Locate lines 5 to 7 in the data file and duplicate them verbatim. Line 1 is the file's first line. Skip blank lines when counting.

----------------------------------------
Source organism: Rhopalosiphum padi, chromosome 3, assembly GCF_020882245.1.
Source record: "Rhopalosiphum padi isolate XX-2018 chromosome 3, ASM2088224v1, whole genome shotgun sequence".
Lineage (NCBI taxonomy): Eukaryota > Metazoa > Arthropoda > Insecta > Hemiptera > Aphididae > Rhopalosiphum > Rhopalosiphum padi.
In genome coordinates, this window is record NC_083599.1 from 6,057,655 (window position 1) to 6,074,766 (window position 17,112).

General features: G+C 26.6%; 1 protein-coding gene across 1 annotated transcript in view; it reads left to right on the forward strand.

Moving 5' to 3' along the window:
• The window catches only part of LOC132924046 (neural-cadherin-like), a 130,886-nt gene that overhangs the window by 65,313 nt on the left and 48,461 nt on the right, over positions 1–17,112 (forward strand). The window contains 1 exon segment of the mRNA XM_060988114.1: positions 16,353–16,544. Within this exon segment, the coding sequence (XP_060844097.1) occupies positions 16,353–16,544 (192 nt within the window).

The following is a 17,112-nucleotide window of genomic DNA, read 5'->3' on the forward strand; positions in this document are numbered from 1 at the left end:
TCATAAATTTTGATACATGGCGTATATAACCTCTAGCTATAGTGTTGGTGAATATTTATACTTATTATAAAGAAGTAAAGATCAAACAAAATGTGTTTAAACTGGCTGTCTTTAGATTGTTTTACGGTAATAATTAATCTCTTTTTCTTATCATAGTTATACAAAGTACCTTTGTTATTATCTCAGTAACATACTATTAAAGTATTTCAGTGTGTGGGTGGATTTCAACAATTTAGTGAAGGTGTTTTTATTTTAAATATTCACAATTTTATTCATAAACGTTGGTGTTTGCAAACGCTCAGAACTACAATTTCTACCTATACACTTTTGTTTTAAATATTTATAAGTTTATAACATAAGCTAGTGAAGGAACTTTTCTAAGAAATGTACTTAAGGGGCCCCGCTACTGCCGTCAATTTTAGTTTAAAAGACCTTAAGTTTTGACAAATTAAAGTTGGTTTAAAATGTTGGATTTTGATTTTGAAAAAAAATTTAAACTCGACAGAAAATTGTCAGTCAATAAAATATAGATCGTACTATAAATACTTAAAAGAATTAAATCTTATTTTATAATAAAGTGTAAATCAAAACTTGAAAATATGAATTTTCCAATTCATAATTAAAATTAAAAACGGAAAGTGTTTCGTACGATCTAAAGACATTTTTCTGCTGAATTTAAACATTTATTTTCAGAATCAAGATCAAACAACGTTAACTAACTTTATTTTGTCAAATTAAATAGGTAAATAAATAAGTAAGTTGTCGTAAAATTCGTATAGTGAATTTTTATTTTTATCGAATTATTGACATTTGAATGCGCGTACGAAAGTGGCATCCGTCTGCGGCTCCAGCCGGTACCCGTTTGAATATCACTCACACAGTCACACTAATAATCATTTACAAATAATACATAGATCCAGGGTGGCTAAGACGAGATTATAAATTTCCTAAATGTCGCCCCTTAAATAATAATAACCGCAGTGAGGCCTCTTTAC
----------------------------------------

General features: G+C 26.6%; 1 protein-coding gene across 1 annotated transcript in view; it reads left to right on the forward strand.

Moving 5' to 3' along the window:
• The window catches only part of LOC132924046 (neural-cadherin-like), a 130,886-nt gene that overhangs the window by 65,313 nt on the left and 48,461 nt on the right, over positions 1–17,112 (forward strand). The window contains 1 exon segment of the mRNA XM_060988114.1: positions 16,353–16,544. Within this exon segment, the coding sequence (XP_060844097.1) occupies positions 16,353–16,544 (192 nt within the window).